2018 saw most religion-based hate crimes, deaths in decade: Adityanath's UP saw most such clashes, followed by Bihar

With 93 attacks as of 26 December, the year 2018 saw the most hate crimes motivated by religious bias in India in a decade. In 2018, 30 people were killed – the highest number since 2009 – and at least 305 were injured in such attacks.

FactChecker December 27, 2018 11:52:54 IST
2018 saw most religion-based hate crimes, deaths in decade: Adityanath's UP saw most such clashes, followed by Bihar

Mumbai: With 93 attacks as of 26 December, the year 2018 saw the most hate crimes motivated by religious bias in India in a decade, according to Hate Crime Watch, a multi-organisation effort steered by FactChecker.in, in collaboration with Aman Biradari — a people’s campaign for secularism, justice and compassion based in New Delhi — and NewsClick.in — a public-interest journalism non-profit. In 75 percent of these incidents, minorities were victims.

In 2018, 30 people were killed – the highest number since 2009 – and at least 305 were injured in such attacks.

While the year 2018 recorded one death more than the previous year, which had 29 deaths, there were over twice as many non-fatal injuries in 2018 compared to the previous year.

Hate Crime Watch does not aspire to be an exhaustive record of all hate crimes in the country. We are merely hoping to document the rising incidence, and any related patterns that emerge, so that the state takes notice and begins documenting such crimes.

Yogi Adityanath-led Uttar Pradesh had the highest number of such attacks (27), followed by Bihar (10), which has a coalition government of the Bharatiya Janata Party (BJP) and Janata Dal (United). Rajasthan and Gujarat — both under BJP governments at the time — and Karnataka, which has a coalition government of the Congress and the Janata Dal (Secular), followed with seven incidents each.

Hate Crime In 2018, By State
2018 saw most religionbased hate crimes deaths in decade Adityanaths UP saw most such clashes followed by Bihar

 

Uttar Pradesh and Rajasthan had four deaths each in such attacks. Karnataka and BJP-run Jharkhand followed with three deaths each.

In 3 of 4 incidents this year, victims were minorities

Of 81 incidents in 2018 in which the religion of the victim was known, 60 percent (49 attacks) involved Muslim victims and 14 percent Christians. A Sikh was the victim in one incident. This means that minorities were victims in 75 percent incidents in 2018.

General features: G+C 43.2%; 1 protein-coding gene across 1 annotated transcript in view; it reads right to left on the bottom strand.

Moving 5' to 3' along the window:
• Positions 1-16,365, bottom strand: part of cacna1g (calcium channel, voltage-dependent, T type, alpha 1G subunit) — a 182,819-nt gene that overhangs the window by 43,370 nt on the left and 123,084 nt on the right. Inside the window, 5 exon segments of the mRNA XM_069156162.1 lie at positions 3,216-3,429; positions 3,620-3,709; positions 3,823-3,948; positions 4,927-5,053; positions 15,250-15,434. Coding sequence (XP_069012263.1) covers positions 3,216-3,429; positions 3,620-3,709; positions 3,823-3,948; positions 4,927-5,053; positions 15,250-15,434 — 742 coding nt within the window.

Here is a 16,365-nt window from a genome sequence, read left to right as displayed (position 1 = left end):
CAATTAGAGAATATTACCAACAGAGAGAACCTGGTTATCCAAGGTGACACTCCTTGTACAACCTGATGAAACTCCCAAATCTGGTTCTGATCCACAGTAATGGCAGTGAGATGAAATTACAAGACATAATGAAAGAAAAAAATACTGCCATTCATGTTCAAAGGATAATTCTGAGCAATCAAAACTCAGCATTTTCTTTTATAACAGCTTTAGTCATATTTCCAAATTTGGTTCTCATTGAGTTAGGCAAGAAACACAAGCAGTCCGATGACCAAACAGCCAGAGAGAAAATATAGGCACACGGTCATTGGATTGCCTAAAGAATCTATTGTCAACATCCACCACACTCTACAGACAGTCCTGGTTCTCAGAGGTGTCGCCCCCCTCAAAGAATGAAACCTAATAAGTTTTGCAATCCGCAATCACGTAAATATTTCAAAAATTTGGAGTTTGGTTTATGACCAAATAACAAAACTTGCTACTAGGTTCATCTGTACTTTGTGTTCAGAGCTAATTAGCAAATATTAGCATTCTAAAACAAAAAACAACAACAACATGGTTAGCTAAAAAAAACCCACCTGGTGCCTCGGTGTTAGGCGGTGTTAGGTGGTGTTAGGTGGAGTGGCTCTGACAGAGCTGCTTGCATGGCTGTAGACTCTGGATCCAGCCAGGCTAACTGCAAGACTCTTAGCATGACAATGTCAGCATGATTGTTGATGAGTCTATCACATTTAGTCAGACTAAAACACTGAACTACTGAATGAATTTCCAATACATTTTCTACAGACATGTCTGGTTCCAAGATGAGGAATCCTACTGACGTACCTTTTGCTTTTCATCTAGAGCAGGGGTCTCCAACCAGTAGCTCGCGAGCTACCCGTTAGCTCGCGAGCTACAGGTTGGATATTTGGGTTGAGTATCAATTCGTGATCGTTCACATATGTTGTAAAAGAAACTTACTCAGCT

Hindus were the victims in 25 percent or 20 attacks this year, our database shows.

In all, Hate Crime Watch has recorded 280 incidents since 2009 — the start point of the database — leading to 100 deaths and at least 692 injured.

Overall, since 2009, Muslims, accounting for 14 percent of the population, were the victims in 66 percent attacks. Christians, accounting for 2 percent of the population, were victims in 17 percent attacks, and Hindus, accounting for 80 percent of the population, were victims in 16 percent of the incidents.

In 32 cases (11 percent), the religion of the victim was not reported.

In 2018, 3 in 5 killed in religious-bias-motivated hate crime were Muslim

In 2018, of the 30 deaths recorded in hate crimes motivated by religion, 60 percent or 18 victims were Muslim, 33 percent or 10 victims were Hindu and 7 percent or two victims were Christian.

Overall, since 2009, of 100 persons killed in such attacks, 65 were Muslim, 27 were Hindu and four were Christian, our data showed.

Of 63 attacks in 2018 where the religion of alleged perpetrators was known, 45 attacks (71 percent) involved Hindus as alleged perpetrators and 17 attacks (27 percent) involved Muslims.

Overall, since 2009, 156 of 191 attacks (82 percent) involved Hindus as alleged perpetrators, and 33 attacks (17 percent) involved Muslims. The religion of the alleged perpetrators was not reported in 89 cases.

Communal clashes account for 25 percent hate crime incidents in 2018 – highest ever

One in four incidents of hate crime sparked by religious bias this year was a communal clash, our analysis showed. While interfaith relationships were the pretext of attack in 16 cases (17 percent), 14 cases (15 percent) were under the pretext of cow protection.

In 24 cases (26 percent), the pretext for the attack was unclear–they involved incidents such as vandalism at religious shrines and attacks with no apparent provocation, while some others listed reasons such as allegations of theft, and revenge. We listed the pretext for these incidents as ‘Other’.

Overall, since 2009, 75 attacks (27 percent) were under the pretext of cow protection, 40 attacks (14 percent) were under the pretext of interfaith relationships and 26 attacks (9 percent) were under the pretext of religious conversion.

This article first appeared on Factchecker.in

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